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J Neurol (2009) 256:672–673
DOI 10.1007/s00415-009-0107-z
Ged O’Connor
M. King
G. Salomons
C. Jakobs
O. Hardiman
A novel mutation as a
cause of L-2-hydroxyglutaric aciduria
Received: 20 January 2008
Received in revised form: 16 May 2008
Accepted: 29 May 2008
Published online: 27 April 2009
Sirs: L-2-hydroxyglutaric aciduria
is a rare inborn error of metabolism, in which L-2-hydroxyglutarate
accumulates secondary to a deficiency in FAD-linked L-2-hydroxyglutarate dehydrogenase, a mitochondrial enzyme which usually
converts L-2-hydroxyglutarate to
α-ketoglutarate. The accumulation
of this toxic metabolite is responsible for the clinical syndrome. The
diagnosis can present in adulthood
with a progressive decline in neurological function. We describe a
patient who came to clinical attention following a minor head injury.
Molecular analysis revealed a novel
mutation leading to a premature
stop codon.
G. O’Connor, MRCPI (쾷)
Dept. of Neurology
St. Vincent’s University Hospital
Elm Park
Dublin 4, Ireland
E-Mail: [email protected]
G. O’Connor · O. Hardiman
Beaumont Hospital
Dublin, Ireland
JON 3107
M. King
The Children’s University Hospital
Dublin, Ireland
G. S. Salomons · C. Jakobs
VU University Medical Center
Amsterdam, The Netherlands
Case presentation
The patient was a 16-year-old male
who carried a diagnosis from birth
of “cerebral palsy”. He had delayed
developmental milestones in infancy, but stabilised in early childhood. His intellectual ability deteriorated at age 12, and at age 16 he
developed mild tremor, ataxia of
gait and seizures. Over the subsequent 8 years, he developed progressive deterioration in gait,
ataxia, dysarthria and increasing
seizures. At age 24 years, he suffered a minor head injury and
developed a prolonged episode of
loss of consciousness, followed by
encephalopathy. Examination on
admission revealed an enlarged
head circumference (59.6 cm),
bilateral ptosis, drooling, ataxic
gait, and past-pointing in both
upper limbs. He had a mild spastic
quadraparesis. He recovered over a
number of weeks to his baseline.
L-2-OH glutaric aciduria was first
described in 1980 [1], and over 100
cases have now been described in
the literature. The age of diagnosis
can vary from nine months to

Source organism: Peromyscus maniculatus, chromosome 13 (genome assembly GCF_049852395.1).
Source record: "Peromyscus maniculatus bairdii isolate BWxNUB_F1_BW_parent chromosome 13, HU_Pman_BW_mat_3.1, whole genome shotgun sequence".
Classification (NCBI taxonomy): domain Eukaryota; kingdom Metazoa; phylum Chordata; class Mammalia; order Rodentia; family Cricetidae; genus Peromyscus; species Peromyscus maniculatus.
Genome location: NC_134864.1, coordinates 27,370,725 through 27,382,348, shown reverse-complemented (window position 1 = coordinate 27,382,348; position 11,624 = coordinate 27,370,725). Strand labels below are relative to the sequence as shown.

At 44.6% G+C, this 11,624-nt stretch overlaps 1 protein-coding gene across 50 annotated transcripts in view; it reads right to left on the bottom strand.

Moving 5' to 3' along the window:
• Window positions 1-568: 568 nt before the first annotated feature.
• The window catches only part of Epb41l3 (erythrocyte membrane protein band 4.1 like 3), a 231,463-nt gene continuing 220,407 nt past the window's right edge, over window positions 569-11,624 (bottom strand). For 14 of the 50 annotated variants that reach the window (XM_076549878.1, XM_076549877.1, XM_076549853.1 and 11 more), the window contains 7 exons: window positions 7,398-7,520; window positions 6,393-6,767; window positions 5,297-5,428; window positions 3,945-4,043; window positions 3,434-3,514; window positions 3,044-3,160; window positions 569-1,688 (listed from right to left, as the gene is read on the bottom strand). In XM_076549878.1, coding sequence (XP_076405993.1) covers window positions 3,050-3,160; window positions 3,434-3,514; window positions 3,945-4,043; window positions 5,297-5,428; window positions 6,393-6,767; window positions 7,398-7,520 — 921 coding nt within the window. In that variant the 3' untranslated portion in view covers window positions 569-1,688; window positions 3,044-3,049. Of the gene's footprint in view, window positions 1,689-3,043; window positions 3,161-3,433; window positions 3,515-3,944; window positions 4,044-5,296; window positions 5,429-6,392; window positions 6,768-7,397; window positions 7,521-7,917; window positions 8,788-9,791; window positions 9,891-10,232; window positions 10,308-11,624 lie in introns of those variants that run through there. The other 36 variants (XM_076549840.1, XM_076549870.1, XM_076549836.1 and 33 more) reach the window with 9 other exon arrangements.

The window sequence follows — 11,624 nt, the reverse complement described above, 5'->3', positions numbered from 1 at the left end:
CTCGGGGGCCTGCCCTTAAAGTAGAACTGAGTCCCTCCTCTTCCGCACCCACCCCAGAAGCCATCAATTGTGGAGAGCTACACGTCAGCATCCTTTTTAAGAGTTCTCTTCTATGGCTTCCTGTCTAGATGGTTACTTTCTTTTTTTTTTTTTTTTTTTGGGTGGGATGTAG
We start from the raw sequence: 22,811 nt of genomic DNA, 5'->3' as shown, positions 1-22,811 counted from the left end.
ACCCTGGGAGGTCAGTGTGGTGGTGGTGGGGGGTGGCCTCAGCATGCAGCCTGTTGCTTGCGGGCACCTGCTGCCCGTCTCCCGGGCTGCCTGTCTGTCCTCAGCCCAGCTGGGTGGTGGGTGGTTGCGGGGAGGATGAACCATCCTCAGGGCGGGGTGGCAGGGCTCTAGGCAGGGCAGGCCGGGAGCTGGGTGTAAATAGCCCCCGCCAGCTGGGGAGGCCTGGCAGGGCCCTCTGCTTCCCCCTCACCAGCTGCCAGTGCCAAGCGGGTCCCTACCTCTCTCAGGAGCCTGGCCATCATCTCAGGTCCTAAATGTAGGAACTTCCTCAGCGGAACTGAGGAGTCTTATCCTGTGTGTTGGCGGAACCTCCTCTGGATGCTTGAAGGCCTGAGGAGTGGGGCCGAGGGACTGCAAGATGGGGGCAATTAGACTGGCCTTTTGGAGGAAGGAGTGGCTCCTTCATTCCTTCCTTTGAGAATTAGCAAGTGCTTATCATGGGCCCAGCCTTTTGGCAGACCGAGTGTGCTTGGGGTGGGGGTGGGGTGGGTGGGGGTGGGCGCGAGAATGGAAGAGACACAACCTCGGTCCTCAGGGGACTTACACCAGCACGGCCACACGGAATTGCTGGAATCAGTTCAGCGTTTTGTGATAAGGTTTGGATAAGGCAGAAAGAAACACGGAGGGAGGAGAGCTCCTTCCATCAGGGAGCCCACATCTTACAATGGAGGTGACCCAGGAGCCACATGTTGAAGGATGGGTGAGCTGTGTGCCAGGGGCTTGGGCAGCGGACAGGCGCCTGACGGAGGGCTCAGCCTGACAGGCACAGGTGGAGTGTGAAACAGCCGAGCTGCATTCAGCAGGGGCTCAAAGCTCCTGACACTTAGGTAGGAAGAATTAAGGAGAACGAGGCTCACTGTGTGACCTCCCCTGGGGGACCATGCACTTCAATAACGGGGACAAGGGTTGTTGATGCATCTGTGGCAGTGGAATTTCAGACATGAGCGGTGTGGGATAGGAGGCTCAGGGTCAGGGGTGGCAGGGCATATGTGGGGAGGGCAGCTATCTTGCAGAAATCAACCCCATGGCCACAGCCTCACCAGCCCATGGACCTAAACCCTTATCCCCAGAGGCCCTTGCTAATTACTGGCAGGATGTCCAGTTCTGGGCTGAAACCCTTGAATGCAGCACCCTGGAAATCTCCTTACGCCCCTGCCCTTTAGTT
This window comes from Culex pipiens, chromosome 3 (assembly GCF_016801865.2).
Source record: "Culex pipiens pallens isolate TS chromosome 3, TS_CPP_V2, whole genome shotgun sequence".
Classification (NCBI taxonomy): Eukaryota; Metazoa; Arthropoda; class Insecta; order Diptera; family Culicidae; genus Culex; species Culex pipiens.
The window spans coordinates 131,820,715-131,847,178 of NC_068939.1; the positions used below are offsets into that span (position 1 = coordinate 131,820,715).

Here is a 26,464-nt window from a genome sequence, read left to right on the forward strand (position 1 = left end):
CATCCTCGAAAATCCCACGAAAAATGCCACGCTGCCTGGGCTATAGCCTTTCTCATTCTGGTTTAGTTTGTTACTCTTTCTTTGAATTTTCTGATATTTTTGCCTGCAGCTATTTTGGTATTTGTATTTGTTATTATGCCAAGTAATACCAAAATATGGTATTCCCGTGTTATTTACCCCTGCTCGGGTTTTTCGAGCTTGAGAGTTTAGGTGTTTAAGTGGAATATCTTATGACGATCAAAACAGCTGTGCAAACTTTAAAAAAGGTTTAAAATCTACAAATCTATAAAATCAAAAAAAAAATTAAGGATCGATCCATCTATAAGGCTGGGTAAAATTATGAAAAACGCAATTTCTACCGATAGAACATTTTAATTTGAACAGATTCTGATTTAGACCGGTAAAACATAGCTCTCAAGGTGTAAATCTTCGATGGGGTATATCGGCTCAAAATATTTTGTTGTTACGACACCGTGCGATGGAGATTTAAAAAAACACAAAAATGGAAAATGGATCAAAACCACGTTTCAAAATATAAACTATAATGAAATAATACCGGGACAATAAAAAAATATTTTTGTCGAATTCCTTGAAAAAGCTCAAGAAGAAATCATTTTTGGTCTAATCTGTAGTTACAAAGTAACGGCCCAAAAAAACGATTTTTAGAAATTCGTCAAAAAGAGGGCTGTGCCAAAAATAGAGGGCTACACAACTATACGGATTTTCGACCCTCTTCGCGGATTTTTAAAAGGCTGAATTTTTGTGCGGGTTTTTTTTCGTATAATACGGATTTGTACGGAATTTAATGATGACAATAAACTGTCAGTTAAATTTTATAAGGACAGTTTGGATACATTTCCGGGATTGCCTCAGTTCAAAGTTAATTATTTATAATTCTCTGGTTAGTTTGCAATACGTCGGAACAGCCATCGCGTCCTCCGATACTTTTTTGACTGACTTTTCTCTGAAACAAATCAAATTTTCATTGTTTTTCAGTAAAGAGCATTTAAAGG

middle-age [2]. Diagnosis is supported by elevated levels of L-2hydroxyglutaric acid in the urine,
CSF or plasma of affected patients
[3]. MRI shows sub-cortical leukoencephalopathy, atrophy of the
cerebellar vermis, and involvement
of the dentate nuclei [4]. MRI
appearances show a good correlation with the severity of the disease. The pathological hallmarks
are spongiosis and cystic cavitations in the subcortical regions [5].
L-2-OH glutaric aciduria is
associated with loss of function
mutations in the L2HGDH gene
located on chromosome 14q22.17,
coding for the enzyme L-2-hydroxyglutarate dehydrogenase [6, 7].
Sequencing revealed a novel
homozygous mutation in L2HGDH
gene (C>G transversion in exon 7;
c.788C>G) which has not been previously described. The presence of
a stop codon would predict protein
truncation and complete loss of
function. However, the phenotype
of this patient’s condition did not
differ substantially from that described with other mutations.
EEG showed bilateral theta delta
slowing. MRI showed atrophy with
hypomyelination (Fig. 1). Motor
and sensory nerve conduction
studies were normal. Lumbar
puncture revealed elevated CSF
protein at 113 mg/dL (upper limit
of normal 45). A metabolic screen
revealed elevated levels of L-2-OH
glutaric acid in urine, with the
L-enantiomer measured at
1354 mmol/mol creat (normal
1.3–18.9). Genetic analysis revealed
a novel mutation in the L2 hydroxyglutarate dehydrogenase gene
(L2HGDH), with a C>G transversion in exon 7 (c.788C>G), which
leads to a substitution of serine by
a stop codon at position 263 (p.
Ser263X), and a predicted loss of
function of the enzyme.
L-2-hydroxyglutaric aciduria
should be considered in the differential diagnosis of patients presenting with developmental delay
and declining cognitive function.
Patients may have an increased
sensitivity to minor head trauma,
although this has not been reported in the literature in other
cases. As part of the diagnostic
assessment, patients should have
MRI scanning and analysis urine
Fig. 1 MRI of patient at 24 years
organic acids. Although broadening our understanding of the disease, novel genetic variations may
not alter the clinical course.
■ Conflict of interest The authors declare
no conflict of interest.
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Gennip AH, Wadman SK (1980) L-2-hydroxyglutaric aciduria; an inborn error
of metabolism? J Inherit Metab Dis
2. Fujitake J, Ishikawa Y, Fujii H,
Nishimura K, Hayakawa K, Inoue F, et al.
(1999) L-2-hydroxyglutaric aciduria:
two Japanese adult cases in one family.
J Neurol 246(5):378–382
3. Barth PG, Hoffmann GF, Jaeken J,
Lehnert W, Hanefeld F, van Gennip AH,
et al. (1992) L-2-hydroxyglutaric acidaemia: a novel inherited metabolic
disease. Ann Neurol 32:66–71
4. D’Incerti L, Farina L, Moroni I, Uziel G,
Savoiardo M (1998) L-2-hydroxyglutaric
aciduria: MRI in seven cases. Neuroradiology 40(11):727–733
5. Seijo-Martinez M, Navarro C, Castro del
Rio M, Vila O, Puig M (2005) L-2-hydroxyglutaric aciduria; clinical, neuroimaging, and neuropathological findings. Arch Neurol 62:666–670
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Yalcinkayal C, Gerceker FO (2004) L-2hydroxyglutaric aciduria: identification
of a mutant gene C14orf160, localized
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Genet 13(22):2803–2811
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Schaftingen E (2004) A gene encoding a
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